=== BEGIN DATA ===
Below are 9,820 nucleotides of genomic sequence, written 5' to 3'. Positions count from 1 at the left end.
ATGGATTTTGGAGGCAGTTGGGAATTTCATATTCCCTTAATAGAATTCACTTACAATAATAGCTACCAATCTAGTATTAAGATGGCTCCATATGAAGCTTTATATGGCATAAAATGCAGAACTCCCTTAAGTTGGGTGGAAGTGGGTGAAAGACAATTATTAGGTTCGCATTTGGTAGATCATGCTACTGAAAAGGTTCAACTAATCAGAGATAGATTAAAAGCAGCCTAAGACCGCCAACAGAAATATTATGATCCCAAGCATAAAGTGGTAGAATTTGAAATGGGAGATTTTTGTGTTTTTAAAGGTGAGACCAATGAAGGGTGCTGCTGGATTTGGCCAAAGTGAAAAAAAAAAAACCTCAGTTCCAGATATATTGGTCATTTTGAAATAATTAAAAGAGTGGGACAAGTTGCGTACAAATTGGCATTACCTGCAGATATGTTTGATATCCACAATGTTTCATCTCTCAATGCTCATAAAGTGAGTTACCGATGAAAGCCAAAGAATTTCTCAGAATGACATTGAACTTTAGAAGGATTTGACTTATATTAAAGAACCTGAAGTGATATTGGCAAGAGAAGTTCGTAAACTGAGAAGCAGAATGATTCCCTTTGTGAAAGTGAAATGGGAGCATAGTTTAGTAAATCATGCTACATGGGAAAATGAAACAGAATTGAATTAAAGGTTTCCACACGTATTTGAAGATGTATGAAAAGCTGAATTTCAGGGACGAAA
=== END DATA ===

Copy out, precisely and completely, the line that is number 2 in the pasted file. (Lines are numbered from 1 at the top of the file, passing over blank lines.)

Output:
ATGGATTTTGGAGGCAGTTGGGAATTTCATATTCCCTTAATAGAATTCACTTACAATAATAGCTACCAATCTAGTATTAAGATGGCTCCATATGAAGCTTTATATGGCATAAAATGCAGAACTCCCTTAAGTTGGGTGGAAGTGGGTGAAAGACAATTATTAGGTTCGCATTTGGTAGATCATGCTACTGAAAAGGTTCAACTAATCAGAGATAGATTAAAAGCAGCCTAAGACCGCCAACAGAAATATTATGATCCCAAGCATAAAGTGGTAGAATTTGAAATGGGAGATTTTTGTGTTTTTAAAGGTGAGACCAATGAAGGGTGCTGCTGGATTTGGCCAAAGTGAAAAAAAAAAAACCTCAGTTCCAGATATATTGGTCATTTTGAAATAATTAAAAGAGTGGGACAAGTTGCGTACAAATTGGCATTACCTGCAGATATGTTTGATATCCACAATGTTTCATCTCTCAATGCTCATAAAGTGAGTTACCGATGAAAGCCAAAGAATTTCTCAGAATGACATTGAACTTTAGAAGGATTTGACTTATATTAAAGAACCTGAAGTGATATTGGCAAGAGAAGTTCGTAAACTGAGAAGCAGAATGATTCCCTTTGTGAAAGTGAAATGGGAGCATAGTTTAGTAAATCATGCTACATGGGAAAATGAAACAGAATTGAATTAAAGGTTTCCACACGTATTTGAAGATGTATGAAAAGCTGAATTTCAGGGACGAAA